Although it’s wrong to talk of a US-China Cold War – the two countries trade with and invest in each other as well as compete – that doesn’t preclude a hot war over Taiwan. The US could find itself forced to defend Taiwan if China invades.
China does not, however, seem to have territorial ambitions beyond its historical borders. Nor is it like the post-World War II Soviet Union, which was both ideologically committed to spreading Communism to other countries and fearful of having hostile neighbors on its western frontier.
If China has an ideological commitment, that commitment is as much to spreading autocracy as a form of government as to communism. China gladly works with autocratic governments, even particularly nasty ones like Myanmar’s after that country’s recent military coup. China doesn’t seem interested in installing such governments, however.
None of this means superpower China is without ambitions. It is, for example, trying to use the United Nations to reshape cyberspace. It has teamed up with Russia in several efforts to impose new cyberspace rules. “It’s breathtaking, really,” writes David Ignatius in the Washington Post. “The nations that have subverted the Internet most aggressively now want to police it, setting their own standards.”
In a world with a dominant China, then, information and ideas would not flow as freely.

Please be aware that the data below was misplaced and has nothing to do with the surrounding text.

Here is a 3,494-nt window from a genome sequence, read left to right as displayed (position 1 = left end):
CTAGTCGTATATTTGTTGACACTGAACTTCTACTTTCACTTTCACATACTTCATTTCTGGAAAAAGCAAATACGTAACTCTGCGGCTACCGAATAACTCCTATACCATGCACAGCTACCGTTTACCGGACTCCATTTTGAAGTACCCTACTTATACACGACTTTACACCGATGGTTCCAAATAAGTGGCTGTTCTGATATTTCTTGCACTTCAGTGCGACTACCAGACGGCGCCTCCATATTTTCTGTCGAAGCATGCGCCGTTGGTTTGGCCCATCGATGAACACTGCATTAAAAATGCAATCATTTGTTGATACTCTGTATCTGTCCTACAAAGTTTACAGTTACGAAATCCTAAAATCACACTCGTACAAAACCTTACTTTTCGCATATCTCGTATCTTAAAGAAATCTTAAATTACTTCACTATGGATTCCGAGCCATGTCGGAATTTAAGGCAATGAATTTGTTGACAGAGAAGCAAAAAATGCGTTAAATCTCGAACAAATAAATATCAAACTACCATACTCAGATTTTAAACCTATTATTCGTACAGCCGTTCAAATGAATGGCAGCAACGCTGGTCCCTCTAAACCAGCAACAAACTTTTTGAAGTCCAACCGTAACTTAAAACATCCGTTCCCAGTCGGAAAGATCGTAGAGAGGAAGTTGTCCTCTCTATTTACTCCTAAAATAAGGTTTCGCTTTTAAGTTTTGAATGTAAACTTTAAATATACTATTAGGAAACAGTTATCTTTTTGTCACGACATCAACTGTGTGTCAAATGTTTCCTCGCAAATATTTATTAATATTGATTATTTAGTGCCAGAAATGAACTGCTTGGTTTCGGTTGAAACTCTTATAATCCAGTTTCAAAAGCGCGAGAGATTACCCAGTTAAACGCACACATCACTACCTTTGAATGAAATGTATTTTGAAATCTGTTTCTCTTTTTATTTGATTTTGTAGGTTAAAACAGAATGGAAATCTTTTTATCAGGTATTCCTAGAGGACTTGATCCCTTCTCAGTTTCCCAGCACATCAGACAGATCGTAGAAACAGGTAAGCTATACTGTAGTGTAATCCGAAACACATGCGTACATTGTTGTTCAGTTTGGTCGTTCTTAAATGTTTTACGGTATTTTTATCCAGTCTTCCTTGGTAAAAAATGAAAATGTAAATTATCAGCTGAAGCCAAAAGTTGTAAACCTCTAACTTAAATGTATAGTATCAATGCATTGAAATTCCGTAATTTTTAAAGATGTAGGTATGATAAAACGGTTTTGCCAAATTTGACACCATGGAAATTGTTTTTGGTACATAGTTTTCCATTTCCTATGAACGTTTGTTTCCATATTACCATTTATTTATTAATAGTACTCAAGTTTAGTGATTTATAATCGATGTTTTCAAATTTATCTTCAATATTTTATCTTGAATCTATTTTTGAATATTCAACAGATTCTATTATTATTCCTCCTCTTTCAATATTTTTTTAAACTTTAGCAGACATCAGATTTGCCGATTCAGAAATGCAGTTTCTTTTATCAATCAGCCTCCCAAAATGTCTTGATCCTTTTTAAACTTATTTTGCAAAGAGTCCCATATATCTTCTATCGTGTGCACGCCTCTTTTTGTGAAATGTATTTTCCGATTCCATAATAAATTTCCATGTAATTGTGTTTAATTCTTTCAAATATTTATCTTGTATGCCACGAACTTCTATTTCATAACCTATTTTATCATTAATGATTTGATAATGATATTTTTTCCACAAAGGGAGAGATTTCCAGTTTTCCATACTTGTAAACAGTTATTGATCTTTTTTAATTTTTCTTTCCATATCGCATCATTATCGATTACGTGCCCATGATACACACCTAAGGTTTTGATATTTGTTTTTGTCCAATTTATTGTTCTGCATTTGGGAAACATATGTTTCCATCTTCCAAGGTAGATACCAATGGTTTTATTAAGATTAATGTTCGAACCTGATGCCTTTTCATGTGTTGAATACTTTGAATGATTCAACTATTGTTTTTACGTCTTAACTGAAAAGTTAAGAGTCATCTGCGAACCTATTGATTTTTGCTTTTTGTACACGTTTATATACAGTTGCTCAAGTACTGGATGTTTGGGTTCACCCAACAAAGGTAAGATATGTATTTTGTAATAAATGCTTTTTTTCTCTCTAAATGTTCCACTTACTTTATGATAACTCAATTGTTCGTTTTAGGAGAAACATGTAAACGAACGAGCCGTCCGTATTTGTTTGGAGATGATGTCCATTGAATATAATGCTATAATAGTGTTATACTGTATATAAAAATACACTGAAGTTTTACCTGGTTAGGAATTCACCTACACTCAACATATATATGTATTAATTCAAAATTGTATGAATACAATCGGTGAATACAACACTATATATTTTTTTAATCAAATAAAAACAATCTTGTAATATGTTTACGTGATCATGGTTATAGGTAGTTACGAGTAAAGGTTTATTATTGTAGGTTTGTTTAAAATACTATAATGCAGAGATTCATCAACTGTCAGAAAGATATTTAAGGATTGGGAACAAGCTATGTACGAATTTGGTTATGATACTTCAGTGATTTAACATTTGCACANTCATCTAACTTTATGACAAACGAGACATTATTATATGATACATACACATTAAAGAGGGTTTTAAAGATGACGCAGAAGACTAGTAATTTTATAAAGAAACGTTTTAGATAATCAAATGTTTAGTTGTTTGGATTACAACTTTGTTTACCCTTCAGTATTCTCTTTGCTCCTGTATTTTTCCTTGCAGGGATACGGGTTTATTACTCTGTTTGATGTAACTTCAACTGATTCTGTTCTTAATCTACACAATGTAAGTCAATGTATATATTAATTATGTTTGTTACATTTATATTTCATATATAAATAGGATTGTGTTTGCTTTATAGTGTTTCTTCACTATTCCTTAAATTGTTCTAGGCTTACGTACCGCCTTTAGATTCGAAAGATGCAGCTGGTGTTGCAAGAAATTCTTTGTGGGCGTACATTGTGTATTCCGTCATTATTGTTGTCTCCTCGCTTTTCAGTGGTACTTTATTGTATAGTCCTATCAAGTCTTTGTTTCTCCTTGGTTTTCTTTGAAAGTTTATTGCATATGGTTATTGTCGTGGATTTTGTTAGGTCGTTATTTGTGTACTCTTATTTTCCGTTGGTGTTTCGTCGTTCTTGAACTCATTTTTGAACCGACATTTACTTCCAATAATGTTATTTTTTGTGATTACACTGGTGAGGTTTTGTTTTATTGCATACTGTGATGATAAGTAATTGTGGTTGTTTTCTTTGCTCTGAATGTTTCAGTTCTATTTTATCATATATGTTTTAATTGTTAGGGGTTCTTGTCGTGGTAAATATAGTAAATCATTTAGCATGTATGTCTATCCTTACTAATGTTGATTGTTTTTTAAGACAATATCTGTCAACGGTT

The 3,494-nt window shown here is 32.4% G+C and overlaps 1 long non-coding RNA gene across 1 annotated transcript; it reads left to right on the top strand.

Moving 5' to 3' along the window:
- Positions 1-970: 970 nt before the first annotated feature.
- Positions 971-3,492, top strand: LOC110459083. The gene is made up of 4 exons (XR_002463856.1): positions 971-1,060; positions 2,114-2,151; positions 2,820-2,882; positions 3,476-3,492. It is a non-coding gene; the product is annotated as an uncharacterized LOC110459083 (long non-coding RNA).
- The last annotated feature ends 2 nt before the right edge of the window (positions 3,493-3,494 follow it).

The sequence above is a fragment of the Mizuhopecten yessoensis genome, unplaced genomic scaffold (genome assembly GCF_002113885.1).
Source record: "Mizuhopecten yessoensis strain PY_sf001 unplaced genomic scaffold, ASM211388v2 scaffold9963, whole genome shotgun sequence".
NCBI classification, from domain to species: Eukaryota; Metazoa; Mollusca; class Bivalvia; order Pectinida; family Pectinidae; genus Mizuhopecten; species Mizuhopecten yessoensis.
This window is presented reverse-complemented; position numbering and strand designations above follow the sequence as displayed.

The world will certainly have to get used to a great power with a thin skin. When China’s rulers have leverage, they punish criticism. When Australia’s prime minister called for an independent investigation of the origins of the coronavirus last year, China responded by throwing up barriers to Australian exports.
And China is working to increase the leverage it has over other countries. If its 2025 industrial strategy is successful, it will increase the world’s reliance on China for key high-tech products and materials.
If its digital yuan takes hold, more of the world’s trade will be conducted in a currency China controls. Its Belt and Road Initiative also has a leverage-increasing tendency.
It’s too early to predict that China will intervene militarily abroad when it perceives its interests threatened. History suggests that’s what great powers do.
The United States did, in Iraq and Afghanistan among other places. Will China’s concern about Uighur terrorists in Xinjiang province stop at the border, for example? Or if Uighur terrorists started to cause real trouble in China, could we see China’s military chase them into Central Asia?
In a recent speech, Chinese President Xi Jinping laid out a vision of a China interested only in peace and international cooperation. He promised China will never seek hegemony. He pledged not to interfere in other countries’ affairs. He criticized unnamed countries for “bossing others around.”
He meant the United States, of course. China’s complaint is that the US tries to impose its values – human rights, for example – on the world.
Whatever Xi says, it’s hard to believe that if China were the world’s most powerful country it wouldn’t try to export its values. Great powers have been known to do that. It’s fine to preach peace and non-interference but the world will judge China on what it does, not on what Xi says.
As an American, I naturally prefer my country’s values. I am not anti-Chinese. I have tremendous respect for what China has accomplished. Having lived in Hong Kong for nine years and traveled to the mainland frequently, I know and like many Chinese people.